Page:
Outside of London in the 1960s, ‘Hertfordshire was already one of the most influential hotbeds of the new folk movement outside of Soho… Herts heads keen for a lungful of marijuana and subterranean entertainment would gather at the Cock in St Albans… Down the road from The Cock brooded the Peahen, where a more traditional, MacColl-style folk-revival club was held’. In nearby Hemel Hempstead, singer Mick Softley ran the Spinning Wheel, while at the Dolphin Coffee Bar, Pete Frame opened Luton Folk Club in 1965.
There's also a good chapter on free festivals, 'Paradise Enclosed', as 'a serious attempt to stake out and remake Utopia in an English field. The temporary tented villages of Britain's outdoor festivals represented a practical attempt to live out the dream of Albion' two hundred years after the Inclosures Act of 1761 and the enclosure of common land.
In a work of this scale and scope there are bound to be some factual errors of geography (Luton is in Bedfordshire not Hertfordshire) and history (Aleister Crowley was not the founder, or even a founder, of the Golden Dawn). But these are minor quibbles.
There are though a few problems with the framework Young uses for all this rich material. The chief one is its use of the term ‘Britain’s visionary music’ when it is clear that what he is describing is primarily an English phenomenon. Of course there has been plenty of folk music from other parts of the British Isles, but Young barely mentions it. In any event, it has often had a different aesthetic, concerned precisely to differentiate itself from Englishness and commemorating historical conflicts with the 'English' state from Bannockburn to the clearances (in the case of Scottish music).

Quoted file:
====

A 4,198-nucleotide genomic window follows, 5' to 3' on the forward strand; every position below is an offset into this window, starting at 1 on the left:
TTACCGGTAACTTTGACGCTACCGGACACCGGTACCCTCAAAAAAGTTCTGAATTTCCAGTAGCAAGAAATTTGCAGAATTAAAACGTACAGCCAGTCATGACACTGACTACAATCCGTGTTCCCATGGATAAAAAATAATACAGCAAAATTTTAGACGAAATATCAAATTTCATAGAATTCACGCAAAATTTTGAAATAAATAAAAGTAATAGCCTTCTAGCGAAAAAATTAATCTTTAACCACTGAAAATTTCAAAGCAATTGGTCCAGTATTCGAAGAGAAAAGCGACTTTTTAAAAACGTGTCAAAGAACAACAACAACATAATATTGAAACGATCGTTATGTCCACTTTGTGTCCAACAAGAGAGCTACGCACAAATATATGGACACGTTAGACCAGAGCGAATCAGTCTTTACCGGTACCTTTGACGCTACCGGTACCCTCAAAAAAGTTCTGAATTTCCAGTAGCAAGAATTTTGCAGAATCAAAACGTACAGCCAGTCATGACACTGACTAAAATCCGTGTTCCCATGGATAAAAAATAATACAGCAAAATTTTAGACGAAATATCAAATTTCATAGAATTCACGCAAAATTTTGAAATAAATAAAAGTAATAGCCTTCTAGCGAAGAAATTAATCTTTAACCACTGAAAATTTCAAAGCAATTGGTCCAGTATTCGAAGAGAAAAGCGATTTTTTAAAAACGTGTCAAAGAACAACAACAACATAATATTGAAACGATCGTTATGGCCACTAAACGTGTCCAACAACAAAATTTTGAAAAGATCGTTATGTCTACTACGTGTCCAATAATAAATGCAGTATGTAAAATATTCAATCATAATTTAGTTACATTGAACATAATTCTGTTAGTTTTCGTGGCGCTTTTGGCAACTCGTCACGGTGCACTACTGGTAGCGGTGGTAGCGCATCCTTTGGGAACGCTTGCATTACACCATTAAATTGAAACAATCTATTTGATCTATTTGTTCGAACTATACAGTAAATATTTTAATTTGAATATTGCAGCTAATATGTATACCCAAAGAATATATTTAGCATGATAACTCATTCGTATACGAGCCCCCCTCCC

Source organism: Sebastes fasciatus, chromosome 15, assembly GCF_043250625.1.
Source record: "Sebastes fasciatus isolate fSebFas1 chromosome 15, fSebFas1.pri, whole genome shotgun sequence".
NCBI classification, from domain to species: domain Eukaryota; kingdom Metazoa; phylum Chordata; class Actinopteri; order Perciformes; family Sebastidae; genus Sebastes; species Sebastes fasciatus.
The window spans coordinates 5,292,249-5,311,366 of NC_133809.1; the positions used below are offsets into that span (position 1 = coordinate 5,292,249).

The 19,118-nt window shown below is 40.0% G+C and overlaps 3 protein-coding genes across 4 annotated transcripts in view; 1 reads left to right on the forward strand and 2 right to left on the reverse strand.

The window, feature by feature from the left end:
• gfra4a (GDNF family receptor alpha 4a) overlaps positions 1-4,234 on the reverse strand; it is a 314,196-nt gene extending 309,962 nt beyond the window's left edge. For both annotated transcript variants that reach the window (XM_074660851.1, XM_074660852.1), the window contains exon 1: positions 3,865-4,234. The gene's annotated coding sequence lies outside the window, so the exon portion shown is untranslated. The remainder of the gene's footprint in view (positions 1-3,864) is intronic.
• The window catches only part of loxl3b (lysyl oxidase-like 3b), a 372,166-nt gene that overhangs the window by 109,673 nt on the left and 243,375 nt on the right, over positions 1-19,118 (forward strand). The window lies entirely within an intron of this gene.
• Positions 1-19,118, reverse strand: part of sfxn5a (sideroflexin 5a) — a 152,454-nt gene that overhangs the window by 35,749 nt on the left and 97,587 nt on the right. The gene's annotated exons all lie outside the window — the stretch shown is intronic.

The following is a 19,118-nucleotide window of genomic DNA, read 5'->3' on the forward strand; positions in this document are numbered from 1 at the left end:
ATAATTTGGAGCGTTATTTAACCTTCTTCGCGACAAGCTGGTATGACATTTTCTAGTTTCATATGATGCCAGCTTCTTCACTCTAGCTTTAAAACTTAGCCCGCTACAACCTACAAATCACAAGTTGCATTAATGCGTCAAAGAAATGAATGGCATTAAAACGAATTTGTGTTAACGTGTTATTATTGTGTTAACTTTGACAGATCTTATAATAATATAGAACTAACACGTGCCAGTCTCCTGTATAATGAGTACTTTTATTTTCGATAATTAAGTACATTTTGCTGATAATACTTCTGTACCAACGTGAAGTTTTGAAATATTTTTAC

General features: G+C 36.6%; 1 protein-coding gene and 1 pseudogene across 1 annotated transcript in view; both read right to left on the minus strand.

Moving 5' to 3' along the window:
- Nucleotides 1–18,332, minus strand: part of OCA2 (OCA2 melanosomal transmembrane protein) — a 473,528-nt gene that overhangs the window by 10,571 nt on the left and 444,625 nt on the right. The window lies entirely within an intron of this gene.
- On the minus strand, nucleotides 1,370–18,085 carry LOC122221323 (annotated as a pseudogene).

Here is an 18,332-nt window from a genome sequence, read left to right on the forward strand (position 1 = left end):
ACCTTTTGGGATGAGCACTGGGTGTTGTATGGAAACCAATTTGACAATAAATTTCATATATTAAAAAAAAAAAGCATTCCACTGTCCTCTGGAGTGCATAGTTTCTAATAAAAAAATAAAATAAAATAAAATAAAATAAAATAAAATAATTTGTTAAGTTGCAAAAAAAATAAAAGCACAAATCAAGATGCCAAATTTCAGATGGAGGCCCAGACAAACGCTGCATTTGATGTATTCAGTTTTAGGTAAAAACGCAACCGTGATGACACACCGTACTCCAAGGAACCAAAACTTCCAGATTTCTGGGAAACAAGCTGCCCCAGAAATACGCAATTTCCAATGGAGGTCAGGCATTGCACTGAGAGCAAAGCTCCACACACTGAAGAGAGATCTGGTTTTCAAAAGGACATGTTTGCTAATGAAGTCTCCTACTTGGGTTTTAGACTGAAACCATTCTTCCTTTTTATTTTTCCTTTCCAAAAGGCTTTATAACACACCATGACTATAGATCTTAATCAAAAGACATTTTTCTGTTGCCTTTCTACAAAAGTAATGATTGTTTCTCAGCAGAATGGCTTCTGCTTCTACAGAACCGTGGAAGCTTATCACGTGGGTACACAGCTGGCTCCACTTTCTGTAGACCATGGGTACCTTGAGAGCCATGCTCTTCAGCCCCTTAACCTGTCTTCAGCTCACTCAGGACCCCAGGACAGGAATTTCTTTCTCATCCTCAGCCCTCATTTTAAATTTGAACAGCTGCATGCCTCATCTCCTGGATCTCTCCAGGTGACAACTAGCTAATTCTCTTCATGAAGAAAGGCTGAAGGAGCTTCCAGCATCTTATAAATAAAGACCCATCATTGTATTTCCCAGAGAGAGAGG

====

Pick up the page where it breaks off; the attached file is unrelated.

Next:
Although Ireland is clearly not part of Britain, its influence on English folk is also largely unacknowledged here. Did the raucous Dubliners influence those who wanted to take folk in a more rocky direction? Did Irish rebel song envy inspire English political song (Dominic Behan was a key figure in the Singers Club)? Wasn't Thin Lizzy's Whiskey in the Jar one of the biggest folk rock hits? This is left unexplored, and arguably the greatest London folk band of all time - The Pogues - don't even get mentioned.
Young is a better musicologist than a folklorist, and while he is clearly aware that claims of an unbroken folk music tradition stretching back into the mists of time are highly questionable, he seems to want to hold on to some notion of 'pagan survivals' in folk. Despite citing Ronald Hutton in the footnotes, he disregards Hutton's findings that we know very little about the pre-Christian beliefs of the British Isles. Instead he repeats the whole Golden Bough/Wasteland mythology of ritual sacrifice as it if were fact: ‘The gods controlling these cycles needed to be appeased with sacrifices. At first, the leader of the pack, the king himself, was slaughtered before his vital energies began to die off, and a new healthy replacement was appointed in his place’.
Finally, Young does not really explore the potential dark side of all this dabbling with blood and soil. He may be right that many of those working within the folk idiom ‘have been radical spirits, aligned with the political left or just fundamentally unconventional and progressive in outlook’ – something that applies not just to the post-1950s Communist Party revivalists but to earlier pioneers such as Holst and Vaughan Williams who, as Young mentions, hung out with William Morris’s socialist circle in Hammersmith. But it is also true that this look backwards to a pre-capitalist idyll can be profoundly reactionary, and potentially very right wing. In a brief survey of current trends, Young mentions the post-industrial 'neo-folk' scene, but does not refer to the controversies over some of the neo-fascist elements involved (see the new Who Makes the Nazis? blog for more on that).
Now I've read the book (all 664 pages), I will no doubt be spending the rest of the year tracking down some of the music in it that I haven't heard yet.
(see also review at Transpontine of some of the South East London connections)